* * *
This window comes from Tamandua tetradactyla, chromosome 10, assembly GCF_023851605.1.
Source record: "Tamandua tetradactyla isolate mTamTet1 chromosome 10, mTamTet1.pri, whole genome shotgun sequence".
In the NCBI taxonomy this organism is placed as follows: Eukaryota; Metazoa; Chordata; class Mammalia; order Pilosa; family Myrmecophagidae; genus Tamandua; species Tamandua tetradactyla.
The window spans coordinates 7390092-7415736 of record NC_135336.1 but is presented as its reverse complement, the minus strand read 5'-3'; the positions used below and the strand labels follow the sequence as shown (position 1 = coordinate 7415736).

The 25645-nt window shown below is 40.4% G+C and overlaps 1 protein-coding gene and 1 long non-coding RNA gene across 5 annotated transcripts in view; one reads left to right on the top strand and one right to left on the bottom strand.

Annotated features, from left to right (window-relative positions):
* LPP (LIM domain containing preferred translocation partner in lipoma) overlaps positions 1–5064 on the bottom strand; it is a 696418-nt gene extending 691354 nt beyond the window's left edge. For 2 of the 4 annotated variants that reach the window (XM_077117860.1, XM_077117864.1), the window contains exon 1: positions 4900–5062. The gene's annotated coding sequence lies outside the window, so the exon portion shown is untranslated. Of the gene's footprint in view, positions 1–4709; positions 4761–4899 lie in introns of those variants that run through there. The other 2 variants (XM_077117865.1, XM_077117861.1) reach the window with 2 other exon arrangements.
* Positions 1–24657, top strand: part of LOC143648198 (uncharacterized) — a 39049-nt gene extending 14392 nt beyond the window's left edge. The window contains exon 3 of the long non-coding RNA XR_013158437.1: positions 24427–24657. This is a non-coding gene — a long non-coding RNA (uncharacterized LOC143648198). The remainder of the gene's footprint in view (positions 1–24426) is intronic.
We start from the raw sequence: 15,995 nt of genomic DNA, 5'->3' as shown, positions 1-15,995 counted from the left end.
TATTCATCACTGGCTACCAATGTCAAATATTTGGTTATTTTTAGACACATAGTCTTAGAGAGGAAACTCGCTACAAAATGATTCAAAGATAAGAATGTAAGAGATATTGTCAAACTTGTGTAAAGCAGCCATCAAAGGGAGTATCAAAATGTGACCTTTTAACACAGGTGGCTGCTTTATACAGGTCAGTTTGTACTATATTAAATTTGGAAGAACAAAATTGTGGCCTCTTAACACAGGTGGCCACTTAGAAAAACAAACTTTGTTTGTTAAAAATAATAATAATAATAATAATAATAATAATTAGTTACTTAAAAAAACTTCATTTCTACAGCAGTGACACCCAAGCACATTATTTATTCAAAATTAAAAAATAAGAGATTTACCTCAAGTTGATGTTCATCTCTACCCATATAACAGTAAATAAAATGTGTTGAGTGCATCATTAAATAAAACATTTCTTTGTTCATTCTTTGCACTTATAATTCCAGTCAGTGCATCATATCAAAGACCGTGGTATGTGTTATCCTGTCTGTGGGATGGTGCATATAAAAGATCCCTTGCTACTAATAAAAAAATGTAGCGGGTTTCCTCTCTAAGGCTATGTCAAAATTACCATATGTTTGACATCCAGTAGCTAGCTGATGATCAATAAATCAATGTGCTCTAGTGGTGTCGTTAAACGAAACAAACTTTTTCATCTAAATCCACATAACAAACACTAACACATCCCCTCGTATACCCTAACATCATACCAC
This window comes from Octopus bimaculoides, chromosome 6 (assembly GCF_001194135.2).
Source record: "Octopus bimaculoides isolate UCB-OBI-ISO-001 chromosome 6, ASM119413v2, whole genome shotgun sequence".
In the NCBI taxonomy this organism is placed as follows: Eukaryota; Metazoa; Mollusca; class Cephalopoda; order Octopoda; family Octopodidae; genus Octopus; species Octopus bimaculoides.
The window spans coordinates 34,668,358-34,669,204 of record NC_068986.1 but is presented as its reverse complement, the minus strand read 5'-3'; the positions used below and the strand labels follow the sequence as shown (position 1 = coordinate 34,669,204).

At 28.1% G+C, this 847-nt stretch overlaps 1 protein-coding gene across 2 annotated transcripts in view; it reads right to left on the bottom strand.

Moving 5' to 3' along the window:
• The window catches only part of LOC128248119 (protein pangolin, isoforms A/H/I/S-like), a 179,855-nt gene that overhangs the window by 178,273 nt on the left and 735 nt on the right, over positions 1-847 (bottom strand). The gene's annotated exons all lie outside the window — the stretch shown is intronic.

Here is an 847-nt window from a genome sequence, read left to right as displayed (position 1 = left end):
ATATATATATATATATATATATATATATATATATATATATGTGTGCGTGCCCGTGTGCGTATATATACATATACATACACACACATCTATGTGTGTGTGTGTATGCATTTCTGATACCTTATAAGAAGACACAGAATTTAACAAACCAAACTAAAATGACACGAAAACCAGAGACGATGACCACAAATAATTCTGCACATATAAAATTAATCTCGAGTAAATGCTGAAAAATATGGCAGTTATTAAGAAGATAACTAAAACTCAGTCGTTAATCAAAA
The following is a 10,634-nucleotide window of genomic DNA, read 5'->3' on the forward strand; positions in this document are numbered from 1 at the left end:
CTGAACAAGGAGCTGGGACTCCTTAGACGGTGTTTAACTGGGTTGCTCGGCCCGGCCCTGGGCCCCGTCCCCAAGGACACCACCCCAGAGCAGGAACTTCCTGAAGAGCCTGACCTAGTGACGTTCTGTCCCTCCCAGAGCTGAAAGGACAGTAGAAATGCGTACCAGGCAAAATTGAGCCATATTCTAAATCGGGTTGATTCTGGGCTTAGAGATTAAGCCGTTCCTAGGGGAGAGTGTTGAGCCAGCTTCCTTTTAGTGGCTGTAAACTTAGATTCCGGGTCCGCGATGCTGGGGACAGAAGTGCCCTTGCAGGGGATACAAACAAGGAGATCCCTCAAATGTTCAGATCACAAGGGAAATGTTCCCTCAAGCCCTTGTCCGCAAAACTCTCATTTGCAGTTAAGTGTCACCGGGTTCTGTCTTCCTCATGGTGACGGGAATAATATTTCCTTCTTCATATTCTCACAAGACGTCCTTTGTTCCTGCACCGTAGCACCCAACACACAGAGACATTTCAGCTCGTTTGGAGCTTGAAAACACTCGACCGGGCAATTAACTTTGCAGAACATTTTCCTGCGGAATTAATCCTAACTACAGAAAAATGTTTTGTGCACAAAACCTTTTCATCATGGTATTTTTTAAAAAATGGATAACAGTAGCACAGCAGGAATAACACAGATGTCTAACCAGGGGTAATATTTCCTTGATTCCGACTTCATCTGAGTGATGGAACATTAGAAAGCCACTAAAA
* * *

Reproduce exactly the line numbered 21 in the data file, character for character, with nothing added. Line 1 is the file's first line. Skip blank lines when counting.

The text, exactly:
CTGAACAAGGAGCTGGGACTCCTTAGACGGTGTTTAACTGGGTTGCTCGGCCCGGCCCTGGGCCCCGTCCCCAAGGACACCACCCCAGAGCAGGAACTTCCTGAAGAGCCTGACCTAGTGACGTTCTGTCCCTCCCAGAGCTGAAAGGACAGTAGAAATGCGTACCAGGCAAAATTGAGCCATATTCTAAATCGGGTTGATTCTGGGCTTAGAGATTAAGCCGTTCCTAGGGGAGAGTGTTGAGCCAGCTTCCTTTTAGTGGCTGTAAACTTAGATTCCGGGTCCGCGATGCTGGGGACAGAAGTGCCCTTGCAGGGGATACAAACAAGGAGATCCCTCAAATGTTCAGATCACAAGGGAAATGTTCCCTCAAGCCCTTGTCCGCAAAACTCTCATTTGCAGTTAAGTGTCACCGGGTTCTGTCTTCCTCATGGTGACGGGAATAATATTTCCTTCTTCATATTCTCACAAGACGTCCTTTGTTCCTGCACCGTAGCACCCAACACACAGAGACATTTCAGCTCGTTTGGAGCTTGAAAACACTCGACCGGGCAATTAACTTTGCAGAACATTTTCCTGCGGAATTAATCCTAACTACAGAAAAATGTTTTGTGCACAAAACCTTTTCATCATGGTATTTTTTAAAAAATGGATAACAGTAGCACAGCAGGAATAACACAGATGTCTAACCAGGGGTAATATTTCCTTGATTCCGACTTCATCTGAGTGATGGAACATTAGAAAGCCACTAAAA